Here's why Lawrence Woodmere Academy will remain open


Lawrence Woodmere Academy was looking for help in January, when the school’s trustees asked former students for ideas on how it could remain open. The nonsectarian educational institution was struggling financially.

Five months later, the school, whose history dates to the late 19th century, is feeling better about its future, as alumni and parents have joined forces in a group called LWA into the Next Century.

“One would be hard pressed to find any comparable institution, near or far, that is able to instill the self-confidence in all students, from the moment they arrive and every day thereafter,” the LWA Alumni Committee wrote in an email earlier this month. “Our LWA students graduate as true global scholars, ready to take on the world and meet any/all challenges. They carry a part of LWA with them, for the rest of their lives.”

The school enrolls students from preschool through 12th grade. Its origins date to 1891, when Lawrence Country Day School was founded.

In 1912, Clarence G. Galston, an attorney with two children who lived in Woodsburgh, met with a dozen families from the Rockaway Peninsula, and the meeting inspired the launch of the Woodmere Academy in a home at the intersection of Woodmere Boulevard and Central Avenue.

Lawrence Country Day School and the Woodmere Academy merged in 1990 to form Lawrence Woodmere Academy.

Over the years, financial struggles have forced the school to sell portions of its 10-acre property.

The Friedman Group purchased 1.33 acres of the land for $2.5 million in 2018, and was planning a 33-unit residential development until the Town of Hempstead blocked the project from breaking ground in 2019.

Last year, LWA sold a three-acre, horseshoe-shaped parcel of land to Campus Estates LLC, which plans to build 17 single-family homes there.

In its email, the alumni committee wrote that LWA into the Next Century had promised the school that it would set a goal of long-term sustainability, and that it did not want LWA to run into the same financial problems again.

“As a board, we decided we needed to be transparent,” said Ella Schwartz, a member of the school’s board of directors, explaining the initial appeal for help in January.

“We did not want to keep secrets from the community.”

Schwartz, whose children were educated at LWA, said the support from alumni and parents shows how influential the school is.

“I stand by that decision as a board member,” Schwartz said of the January appeal.

“It was the right move, and it is what led us to finding a solution to a problem.”

School officials said that Nadia Kalyan, an LWA alumna, created LWA into the Next Century. Calls to Kalyan were not returned.

Learning that LWA could close, many former students came together to share their support and experiences.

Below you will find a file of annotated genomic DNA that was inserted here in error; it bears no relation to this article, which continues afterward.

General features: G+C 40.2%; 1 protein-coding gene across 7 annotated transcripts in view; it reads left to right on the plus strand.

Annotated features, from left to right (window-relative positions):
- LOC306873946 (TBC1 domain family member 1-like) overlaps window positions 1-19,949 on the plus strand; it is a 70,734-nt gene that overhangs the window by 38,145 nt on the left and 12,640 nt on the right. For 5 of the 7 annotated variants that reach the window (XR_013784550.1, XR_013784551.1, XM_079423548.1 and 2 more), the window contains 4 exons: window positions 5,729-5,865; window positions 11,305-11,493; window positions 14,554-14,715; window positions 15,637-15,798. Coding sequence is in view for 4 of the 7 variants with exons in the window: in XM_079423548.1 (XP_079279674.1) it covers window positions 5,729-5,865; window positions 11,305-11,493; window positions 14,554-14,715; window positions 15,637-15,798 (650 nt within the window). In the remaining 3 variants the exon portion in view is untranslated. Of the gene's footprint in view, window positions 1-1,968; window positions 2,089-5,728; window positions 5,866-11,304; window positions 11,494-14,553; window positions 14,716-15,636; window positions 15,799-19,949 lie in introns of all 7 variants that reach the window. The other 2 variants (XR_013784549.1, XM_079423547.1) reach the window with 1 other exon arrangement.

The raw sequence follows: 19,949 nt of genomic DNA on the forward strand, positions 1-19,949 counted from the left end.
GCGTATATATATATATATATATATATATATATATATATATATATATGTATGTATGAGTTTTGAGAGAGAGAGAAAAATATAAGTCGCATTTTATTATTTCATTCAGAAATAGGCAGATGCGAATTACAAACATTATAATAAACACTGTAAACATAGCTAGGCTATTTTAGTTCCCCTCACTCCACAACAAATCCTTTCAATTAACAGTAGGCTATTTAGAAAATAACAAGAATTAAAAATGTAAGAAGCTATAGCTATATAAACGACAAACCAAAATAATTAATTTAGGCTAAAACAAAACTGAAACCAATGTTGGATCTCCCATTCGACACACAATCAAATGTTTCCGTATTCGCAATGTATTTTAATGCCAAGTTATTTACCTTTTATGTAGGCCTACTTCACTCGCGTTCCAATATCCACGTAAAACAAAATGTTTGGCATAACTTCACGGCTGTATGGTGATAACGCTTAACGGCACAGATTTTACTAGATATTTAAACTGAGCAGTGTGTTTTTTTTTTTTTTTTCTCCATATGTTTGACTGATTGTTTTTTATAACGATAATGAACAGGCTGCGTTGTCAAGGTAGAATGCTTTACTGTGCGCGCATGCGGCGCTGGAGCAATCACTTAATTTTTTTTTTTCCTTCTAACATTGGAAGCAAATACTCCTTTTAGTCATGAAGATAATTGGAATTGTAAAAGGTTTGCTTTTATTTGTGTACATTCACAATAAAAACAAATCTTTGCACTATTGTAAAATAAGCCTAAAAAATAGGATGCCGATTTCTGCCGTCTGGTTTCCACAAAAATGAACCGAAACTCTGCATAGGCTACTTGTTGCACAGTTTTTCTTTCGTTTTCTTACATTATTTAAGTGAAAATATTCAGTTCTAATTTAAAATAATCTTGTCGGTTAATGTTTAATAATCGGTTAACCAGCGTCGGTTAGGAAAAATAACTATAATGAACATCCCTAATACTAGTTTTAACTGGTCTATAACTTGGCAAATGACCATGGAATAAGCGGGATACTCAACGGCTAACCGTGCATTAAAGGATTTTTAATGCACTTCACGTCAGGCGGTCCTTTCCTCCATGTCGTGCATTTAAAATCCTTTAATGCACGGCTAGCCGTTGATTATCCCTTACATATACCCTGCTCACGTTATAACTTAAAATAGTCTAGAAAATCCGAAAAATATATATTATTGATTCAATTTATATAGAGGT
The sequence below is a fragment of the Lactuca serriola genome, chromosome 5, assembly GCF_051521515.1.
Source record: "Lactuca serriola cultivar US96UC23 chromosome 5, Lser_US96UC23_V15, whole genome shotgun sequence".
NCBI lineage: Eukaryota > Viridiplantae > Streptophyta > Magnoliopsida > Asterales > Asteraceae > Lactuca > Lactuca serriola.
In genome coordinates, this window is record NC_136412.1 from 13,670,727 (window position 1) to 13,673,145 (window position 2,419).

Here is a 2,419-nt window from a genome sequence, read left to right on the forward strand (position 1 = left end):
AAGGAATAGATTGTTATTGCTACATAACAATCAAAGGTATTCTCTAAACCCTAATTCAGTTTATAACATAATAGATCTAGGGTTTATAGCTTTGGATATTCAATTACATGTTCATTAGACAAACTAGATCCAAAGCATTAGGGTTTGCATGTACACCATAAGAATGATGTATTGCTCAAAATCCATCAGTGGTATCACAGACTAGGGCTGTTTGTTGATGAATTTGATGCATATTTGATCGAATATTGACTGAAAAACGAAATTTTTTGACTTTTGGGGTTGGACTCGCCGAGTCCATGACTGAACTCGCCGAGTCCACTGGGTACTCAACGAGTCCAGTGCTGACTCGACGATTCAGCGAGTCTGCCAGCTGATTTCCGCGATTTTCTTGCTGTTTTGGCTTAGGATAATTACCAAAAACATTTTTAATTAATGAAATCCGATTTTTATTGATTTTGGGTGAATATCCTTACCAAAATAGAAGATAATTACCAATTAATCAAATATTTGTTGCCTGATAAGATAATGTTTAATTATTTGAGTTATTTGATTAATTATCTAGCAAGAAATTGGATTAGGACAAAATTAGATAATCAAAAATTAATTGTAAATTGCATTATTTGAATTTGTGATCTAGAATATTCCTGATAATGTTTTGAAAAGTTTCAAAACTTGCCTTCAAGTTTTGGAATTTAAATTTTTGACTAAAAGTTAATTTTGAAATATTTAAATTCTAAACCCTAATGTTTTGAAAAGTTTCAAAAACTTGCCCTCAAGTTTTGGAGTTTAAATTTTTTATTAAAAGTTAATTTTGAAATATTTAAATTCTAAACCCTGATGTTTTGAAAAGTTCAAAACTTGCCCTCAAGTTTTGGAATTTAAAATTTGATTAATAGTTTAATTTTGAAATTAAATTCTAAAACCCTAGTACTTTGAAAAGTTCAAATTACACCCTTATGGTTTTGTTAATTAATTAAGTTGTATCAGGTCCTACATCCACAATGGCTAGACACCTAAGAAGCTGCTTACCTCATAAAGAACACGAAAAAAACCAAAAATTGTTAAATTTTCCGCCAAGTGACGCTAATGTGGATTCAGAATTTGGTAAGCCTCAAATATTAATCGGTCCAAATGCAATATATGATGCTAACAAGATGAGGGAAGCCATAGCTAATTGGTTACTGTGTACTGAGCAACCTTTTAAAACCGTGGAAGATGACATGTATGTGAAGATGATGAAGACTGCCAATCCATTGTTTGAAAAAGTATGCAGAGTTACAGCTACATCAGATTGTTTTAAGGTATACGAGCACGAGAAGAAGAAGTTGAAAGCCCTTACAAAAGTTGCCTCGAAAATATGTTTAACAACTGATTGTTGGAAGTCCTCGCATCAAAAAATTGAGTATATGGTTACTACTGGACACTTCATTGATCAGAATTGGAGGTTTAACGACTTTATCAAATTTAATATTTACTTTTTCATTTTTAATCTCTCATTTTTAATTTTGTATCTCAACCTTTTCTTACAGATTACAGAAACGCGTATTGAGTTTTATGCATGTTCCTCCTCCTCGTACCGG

A petition called “Save Lawrence Woodmere Academy” was created two months ago by Batya Cohen, asking for former students’ support.

More than 900 people signed it.

Robert Podolsky, a 1980 Woodmere Academy graduate, wrote in an email that the school gave him freedom in learning. “The school provided great freedom to explore my academic interests, a range of extracurricular activities to figure out what else I was good at and my most enduring friendships,” Podolsky wrote.

His exploration led him to a career in marine biology.

Another alumnus, Harold Kwalwasser, commuted by train from Queens to Woodmere Academy each day because his parents convinced him that the school was better than the public schools in New York City.

“I was a true commuter,” Kwalwasser wrote in an email. “Every morning, I boarded the 7:57 a.m. train at Jamaica station and headed for school back and forth. I went for six good years, carrying a briefcase that looked similar to the one ‘Dashing Dan’ carried in the LIRR logo that adorned most of the cars back then. Since (the school) was a small place, there was an infinite number of opportunities.”

As a new chapter begins at LWA, the alumni committee’s next goal is to improve all aspects of the school, from its appearance to its curriculum.

“We are diligently working to not only reinvigorate our alumni relations, but to maintain open communication and oversight to keep you informed of the day-to-day life within the walls of our LWA,” the committee wrote in its email.

“In this new era for LWA, we recognize that we cannot change the past and acknowledge that LWA’s alumni and former parent body have been severely ignored and overlooked.

‘‘While we have motivated and enthusiastic members of our groups and the LWA community at large, we are respectfully seeking your assistance, in several ways, as we seek to humbly regain your trust.”


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